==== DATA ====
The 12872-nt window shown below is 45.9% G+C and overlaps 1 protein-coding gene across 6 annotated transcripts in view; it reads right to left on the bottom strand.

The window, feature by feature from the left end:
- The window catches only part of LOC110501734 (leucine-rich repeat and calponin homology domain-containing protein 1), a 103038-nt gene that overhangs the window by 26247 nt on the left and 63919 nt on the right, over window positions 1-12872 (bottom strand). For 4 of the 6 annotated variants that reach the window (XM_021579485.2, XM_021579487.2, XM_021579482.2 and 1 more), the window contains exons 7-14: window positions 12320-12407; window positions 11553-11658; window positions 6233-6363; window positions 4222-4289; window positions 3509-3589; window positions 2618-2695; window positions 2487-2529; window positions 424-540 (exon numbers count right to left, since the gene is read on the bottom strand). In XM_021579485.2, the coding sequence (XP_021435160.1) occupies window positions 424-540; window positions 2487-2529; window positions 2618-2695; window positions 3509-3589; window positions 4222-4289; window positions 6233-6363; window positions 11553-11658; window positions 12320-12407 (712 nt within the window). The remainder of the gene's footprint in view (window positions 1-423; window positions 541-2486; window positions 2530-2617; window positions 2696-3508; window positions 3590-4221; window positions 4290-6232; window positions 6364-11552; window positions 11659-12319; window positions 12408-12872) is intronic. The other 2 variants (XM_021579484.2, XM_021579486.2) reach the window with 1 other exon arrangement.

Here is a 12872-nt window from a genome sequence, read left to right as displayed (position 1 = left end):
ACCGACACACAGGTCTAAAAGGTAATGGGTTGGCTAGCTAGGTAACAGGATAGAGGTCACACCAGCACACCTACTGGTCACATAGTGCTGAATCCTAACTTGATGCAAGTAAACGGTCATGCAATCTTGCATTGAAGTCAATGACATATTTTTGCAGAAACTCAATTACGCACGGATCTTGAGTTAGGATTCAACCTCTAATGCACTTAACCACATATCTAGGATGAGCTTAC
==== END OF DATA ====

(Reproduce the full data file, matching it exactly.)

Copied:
The 12872-nt window shown below is 45.9% G+C and overlaps 1 protein-coding gene across 6 annotated transcripts in view; it reads right to left on the bottom strand.

The window, feature by feature from the left end:
- The window catches only part of LOC110501734 (leucine-rich repeat and calponin homology domain-containing protein 1), a 103038-nt gene that overhangs the window by 26247 nt on the left and 63919 nt on the right, over window positions 1-12872 (bottom strand). For 4 of the 6 annotated variants that reach the window (XM_021579485.2, XM_021579487.2, XM_021579482.2 and 1 more), the window contains exons 7-14: window positions 12320-12407; window positions 11553-11658; window positions 6233-6363; window positions 4222-4289; window positions 3509-3589; window positions 2618-2695; window positions 2487-2529; window positions 424-540 (exon numbers count right to left, since the gene is read on the bottom strand). In XM_021579485.2, the coding sequence (XP_021435160.1) occupies window positions 424-540; window positions 2487-2529; window positions 2618-2695; window positions 3509-3589; window positions 4222-4289; window positions 6233-6363; window positions 11553-11658; window positions 12320-12407 (712 nt within the window). The remainder of the gene's footprint in view (window positions 1-423; window positions 541-2486; window positions 2530-2617; window positions 2696-3508; window positions 3590-4221; window positions 4290-6232; window positions 6364-11552; window positions 11659-12319; window positions 12408-12872) is intronic. The other 2 variants (XM_021579484.2, XM_021579486.2) reach the window with 1 other exon arrangement.

Here is a 12872-nt window from a genome sequence, read left to right as displayed (position 1 = left end):
ACCGACACACAGGTCTAAAAGGTAATGGGTTGGCTAGCTAGGTAACAGGATAGAGGTCACACCAGCACACCTACTGGTCACATAGTGCTGAATCCTAACTTGATGCAAGTAAACGGTCATGCAATCTTGCATTGAAGTCAATGACATATTTTTGCAGAAACTCAATTACGCACGGATCTTGAGTTAGGATTCAACCTCTAATGCACTTAACCACATATCTAGGATGAGCTTAC